Flax Facts #4 – Shaders Parser

Flax Facts

Flax Facts #4 – Shaders Parser

Shading Surfaces using Shaders

Hello!

It’s Friday again! As always we have some news for you and of course interesting post. This time I will talk a little about our shaders, especially parsing shaders. But first the news.
In this week we added more support for Compute pipeline in DirectX 12 and exposed more Engine API on C# side. We’re also moving forward with C# Editor. Currently we’re moving our GUI from C++ to C# side (see branch master on API repo).

Flax Shaders

All shaders in Flax Engine are written in HLSL. This is pretty straight forward because currently we support only DirectX 11 and 12 as graphics back-ends. Additionally porting engine to Xbox One and PS4 will be easy (very similar graphics pipeline and shaders). Remember that Window+XboxOne+PS4 are the most common target for AAA titles and have very big marker coverage which is great.
But what about Linux, Mac and Mobile?
The answer is:

  • Linux – mostly interested in ‘Flax-Server version’ for multiplayer games hosting without graphics running (console version)
  • Mac – add Metal 2 backend (see news from WWDC 17) + use auto-converting tool for shaders
  • Android/iOS – support OpenGL ES 3+ and auto-convert shaders to GLSL

Why we don’t have shaders in GLSL? Because GLSL sucks and our shader-base is quite huge (9 621 lines of HLSL code). It would be probably the easier to do it with materials which we auto-generate them from Material Editor Graph.

Materials Editor which generates shaders

Shader Meta

This is how looks sample material shader in Flax:

// Vertex Shader
META_VS(false)
META_VS_IN_ELEMENT(POSITION, 0, R32G32B32_FLOAT, 0, ALIGN, PER_VERTEX, 0)
META_VS_IN_ELEMENT(TEXCOORD, 0, R16G16_FLOAT, 0, ALIGN, PER_VERTEX, 0)
Model_VS2PS VS_Model(ModelInput input)
{
	Model_VS2PS output;
	output.Position = mul(float4(input.Position.xyz, 1), WVP);
	output.Texcoord = input.Texcoord;
	return output;
}

// Pixel Shader
META_PS(false)
META_PERMUTATION_1(USE_LIGHTMAP=0)
META_PERMUTATION_1(USE_LIGHTMAP=1)
GBufferOutput PS_GBuffer(MaterialInput input)
{
#if USE_LIGHTMAP
	..sample lightmap..
#endif
	...
}

What is the best about it? We use custom set of macros eg. META_VS_IN_ELEMENT, META_PERMUTATION_1 which are used to add more functionalities and extensibility to the shaders.

Before actual compilation we parse source code and look for those special macros. This gives us more information about the shader like for eg.: used functions, input layouts, permutations, hidden state, etc.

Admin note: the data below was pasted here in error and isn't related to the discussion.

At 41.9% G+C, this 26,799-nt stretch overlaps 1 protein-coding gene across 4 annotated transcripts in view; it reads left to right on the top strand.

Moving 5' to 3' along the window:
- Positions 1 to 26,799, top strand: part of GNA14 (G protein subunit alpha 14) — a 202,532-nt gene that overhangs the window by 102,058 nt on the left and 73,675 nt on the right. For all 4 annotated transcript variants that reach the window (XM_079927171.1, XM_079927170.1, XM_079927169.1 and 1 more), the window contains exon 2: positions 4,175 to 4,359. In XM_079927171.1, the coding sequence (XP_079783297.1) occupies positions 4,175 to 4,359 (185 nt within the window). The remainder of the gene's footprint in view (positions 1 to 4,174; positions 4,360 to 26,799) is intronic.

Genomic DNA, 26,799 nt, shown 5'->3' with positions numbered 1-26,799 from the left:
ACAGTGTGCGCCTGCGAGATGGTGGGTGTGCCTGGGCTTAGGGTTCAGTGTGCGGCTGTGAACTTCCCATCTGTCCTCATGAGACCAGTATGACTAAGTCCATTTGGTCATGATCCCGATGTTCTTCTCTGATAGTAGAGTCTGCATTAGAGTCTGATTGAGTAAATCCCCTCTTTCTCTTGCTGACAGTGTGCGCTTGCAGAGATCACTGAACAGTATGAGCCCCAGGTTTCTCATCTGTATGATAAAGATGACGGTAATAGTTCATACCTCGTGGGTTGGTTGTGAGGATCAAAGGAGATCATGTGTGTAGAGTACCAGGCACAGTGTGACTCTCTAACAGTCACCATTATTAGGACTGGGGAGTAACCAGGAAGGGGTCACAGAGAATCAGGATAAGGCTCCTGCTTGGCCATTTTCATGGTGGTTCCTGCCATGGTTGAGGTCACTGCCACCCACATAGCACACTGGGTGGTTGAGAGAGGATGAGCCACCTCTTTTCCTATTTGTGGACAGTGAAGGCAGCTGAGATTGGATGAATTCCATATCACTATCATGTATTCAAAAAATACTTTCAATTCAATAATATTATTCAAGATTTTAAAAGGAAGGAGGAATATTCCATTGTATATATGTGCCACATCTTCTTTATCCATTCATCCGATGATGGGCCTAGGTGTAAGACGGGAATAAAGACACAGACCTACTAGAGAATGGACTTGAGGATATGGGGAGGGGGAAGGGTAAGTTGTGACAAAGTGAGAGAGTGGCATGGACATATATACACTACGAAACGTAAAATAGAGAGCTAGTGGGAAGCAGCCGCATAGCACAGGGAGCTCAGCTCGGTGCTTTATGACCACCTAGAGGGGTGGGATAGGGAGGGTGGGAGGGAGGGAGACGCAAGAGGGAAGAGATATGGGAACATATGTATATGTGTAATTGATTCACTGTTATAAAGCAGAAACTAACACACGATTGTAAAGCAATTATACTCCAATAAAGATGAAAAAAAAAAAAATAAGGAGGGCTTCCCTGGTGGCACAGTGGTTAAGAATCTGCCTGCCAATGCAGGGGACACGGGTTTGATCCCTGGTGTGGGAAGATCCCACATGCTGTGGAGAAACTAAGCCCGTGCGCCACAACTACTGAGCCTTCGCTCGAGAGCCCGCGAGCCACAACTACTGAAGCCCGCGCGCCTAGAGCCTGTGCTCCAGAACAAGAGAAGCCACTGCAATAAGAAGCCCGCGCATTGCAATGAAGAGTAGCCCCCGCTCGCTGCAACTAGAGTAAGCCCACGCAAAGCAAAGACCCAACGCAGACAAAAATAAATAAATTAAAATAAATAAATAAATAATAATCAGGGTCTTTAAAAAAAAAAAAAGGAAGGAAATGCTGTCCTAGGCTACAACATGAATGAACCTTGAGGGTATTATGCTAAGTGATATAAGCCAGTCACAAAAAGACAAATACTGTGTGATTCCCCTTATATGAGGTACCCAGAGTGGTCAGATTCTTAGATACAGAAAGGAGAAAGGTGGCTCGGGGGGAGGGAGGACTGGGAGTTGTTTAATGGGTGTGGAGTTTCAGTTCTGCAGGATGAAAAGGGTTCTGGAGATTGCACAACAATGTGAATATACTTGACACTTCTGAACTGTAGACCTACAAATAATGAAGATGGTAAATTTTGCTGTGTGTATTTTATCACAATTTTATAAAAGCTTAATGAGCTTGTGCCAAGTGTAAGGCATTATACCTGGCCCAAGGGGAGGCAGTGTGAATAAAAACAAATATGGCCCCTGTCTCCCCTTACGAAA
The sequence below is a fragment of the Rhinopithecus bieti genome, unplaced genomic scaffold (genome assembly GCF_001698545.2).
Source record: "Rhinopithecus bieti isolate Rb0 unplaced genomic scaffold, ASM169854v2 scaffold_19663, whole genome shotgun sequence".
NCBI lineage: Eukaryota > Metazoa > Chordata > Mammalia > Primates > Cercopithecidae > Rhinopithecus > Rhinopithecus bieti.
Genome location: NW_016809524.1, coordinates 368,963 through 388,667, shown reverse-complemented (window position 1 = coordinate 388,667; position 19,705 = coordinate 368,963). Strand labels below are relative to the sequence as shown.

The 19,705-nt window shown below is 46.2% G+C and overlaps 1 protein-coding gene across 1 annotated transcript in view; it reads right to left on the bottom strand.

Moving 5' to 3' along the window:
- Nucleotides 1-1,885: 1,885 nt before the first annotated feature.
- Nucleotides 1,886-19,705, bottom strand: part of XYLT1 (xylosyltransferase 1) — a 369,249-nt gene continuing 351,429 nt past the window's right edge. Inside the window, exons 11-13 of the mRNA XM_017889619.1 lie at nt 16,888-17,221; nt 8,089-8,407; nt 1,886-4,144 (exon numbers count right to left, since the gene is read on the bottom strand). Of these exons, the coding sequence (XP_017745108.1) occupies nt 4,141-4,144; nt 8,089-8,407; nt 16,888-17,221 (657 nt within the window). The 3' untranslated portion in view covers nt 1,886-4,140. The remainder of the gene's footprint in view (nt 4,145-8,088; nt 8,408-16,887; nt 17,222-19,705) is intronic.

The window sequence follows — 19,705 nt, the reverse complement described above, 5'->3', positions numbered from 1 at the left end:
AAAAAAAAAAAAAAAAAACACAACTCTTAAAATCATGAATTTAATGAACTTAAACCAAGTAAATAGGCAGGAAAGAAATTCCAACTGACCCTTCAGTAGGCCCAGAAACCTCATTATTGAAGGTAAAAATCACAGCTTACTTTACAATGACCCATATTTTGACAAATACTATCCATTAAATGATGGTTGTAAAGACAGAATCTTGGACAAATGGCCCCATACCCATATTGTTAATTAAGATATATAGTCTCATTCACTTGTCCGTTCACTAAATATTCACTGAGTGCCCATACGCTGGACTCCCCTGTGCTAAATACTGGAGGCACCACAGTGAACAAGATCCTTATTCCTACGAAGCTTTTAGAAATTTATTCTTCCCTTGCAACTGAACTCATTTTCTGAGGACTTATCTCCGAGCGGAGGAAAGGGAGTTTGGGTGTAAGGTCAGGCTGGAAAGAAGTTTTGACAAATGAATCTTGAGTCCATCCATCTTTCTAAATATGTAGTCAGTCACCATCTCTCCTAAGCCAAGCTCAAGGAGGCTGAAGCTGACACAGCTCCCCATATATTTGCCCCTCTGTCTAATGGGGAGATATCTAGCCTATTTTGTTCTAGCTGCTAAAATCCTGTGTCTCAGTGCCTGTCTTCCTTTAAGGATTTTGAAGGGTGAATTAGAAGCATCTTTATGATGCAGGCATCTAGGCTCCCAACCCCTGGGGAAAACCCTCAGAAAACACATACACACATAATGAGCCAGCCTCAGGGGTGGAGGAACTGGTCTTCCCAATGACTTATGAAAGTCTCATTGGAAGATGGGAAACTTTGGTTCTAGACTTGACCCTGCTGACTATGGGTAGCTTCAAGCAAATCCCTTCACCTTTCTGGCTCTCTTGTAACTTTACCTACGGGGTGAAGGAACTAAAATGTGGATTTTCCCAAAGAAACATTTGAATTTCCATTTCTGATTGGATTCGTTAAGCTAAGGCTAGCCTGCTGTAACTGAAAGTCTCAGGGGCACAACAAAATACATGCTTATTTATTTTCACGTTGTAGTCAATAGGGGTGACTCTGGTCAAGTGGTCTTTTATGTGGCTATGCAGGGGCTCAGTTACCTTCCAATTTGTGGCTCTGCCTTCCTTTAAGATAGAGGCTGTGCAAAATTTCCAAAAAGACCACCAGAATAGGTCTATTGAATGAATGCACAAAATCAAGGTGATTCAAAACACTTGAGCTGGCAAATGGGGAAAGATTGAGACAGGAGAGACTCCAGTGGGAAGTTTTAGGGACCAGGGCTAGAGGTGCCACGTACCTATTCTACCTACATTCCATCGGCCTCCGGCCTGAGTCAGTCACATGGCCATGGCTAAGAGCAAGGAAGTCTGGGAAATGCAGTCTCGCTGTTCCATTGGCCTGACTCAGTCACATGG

IES Profile, shaders are doing great

How to permutate?

The previous example is rather simple, now let’s talks about something more complicated. One of the biggest shader challenges for game engines are shader permutations.
To understand the problem take a look at the following example:

// Pixel shader for spot light rendering
META_PS(false)
META_PERMUTATION_2(NO_SPECULAR=0, USE_IES_PROFILE=0)
META_PERMUTATION_2(NO_SPECULAR=1, USE_IES_PROFILE=0)
META_PERMUTATION_2(NO_SPECULAR=0, USE_IES_PROFILE=1)
META_PERMUTATION_2(NO_SPECULAR=1, USE_IES_PROFILE=1)
void PS_Spot(Model_VS2PS input, out float4 output : SV_Target0)
{
	...

	// Sample GBuffer
	GBuffer gBuffer = SampleGBuffer(uv);

	// Calculate lighting
	output = GetLighting(Light, gBuffer, shadow, true, true);
	
	// Apply IES texture
#if USE_IES_PROFILE
	output *= ComputeLightProfileMultiplier(IESTexture, gBuffer.WorldPos, Light.LightPos, -Light.LightDir);
#endif
}

This shader is used to calculate per pixel lighting for spot lights (tooltip: IES Profile is a technique to simulate real-life light bulb physical properties like non-uniform light propagation, look at the above screenshot).
The problem is that we have to create a set of different variations of this shader.

1) With specular, without IES Profile.
2) Without specular, without IES Profile.
3) With specular, with IES Profile.
4) Without specular, with IES Profile.

However we don’t want to write 4 shaders but single one and just permutate it.
That’s why we use macros META_PERMUTATION_2. Then we can simply compile shader with different sets of macros (eg. NO_SPECULAR=1, USE_IES_PROFILE=0) and generate different shaders from the same source code. The key to success is that we use data-oriented design and define all possible shader permutation statically in a shader. Later at runtime we just select desire permutation by index and use it.

Lesson learnt

Our shaders are doing pretty nice but there is always something to improve. If you have any questions or suggestions feel free to write.
Also next time I will probably write more about our node-based Materials Editor and how we generate materials shader source code. Sounds interesting?

Bye! 🙂


Wojciech Figat

Project Author

Leave a Reply

Your email address will not be published. Required fields are marked *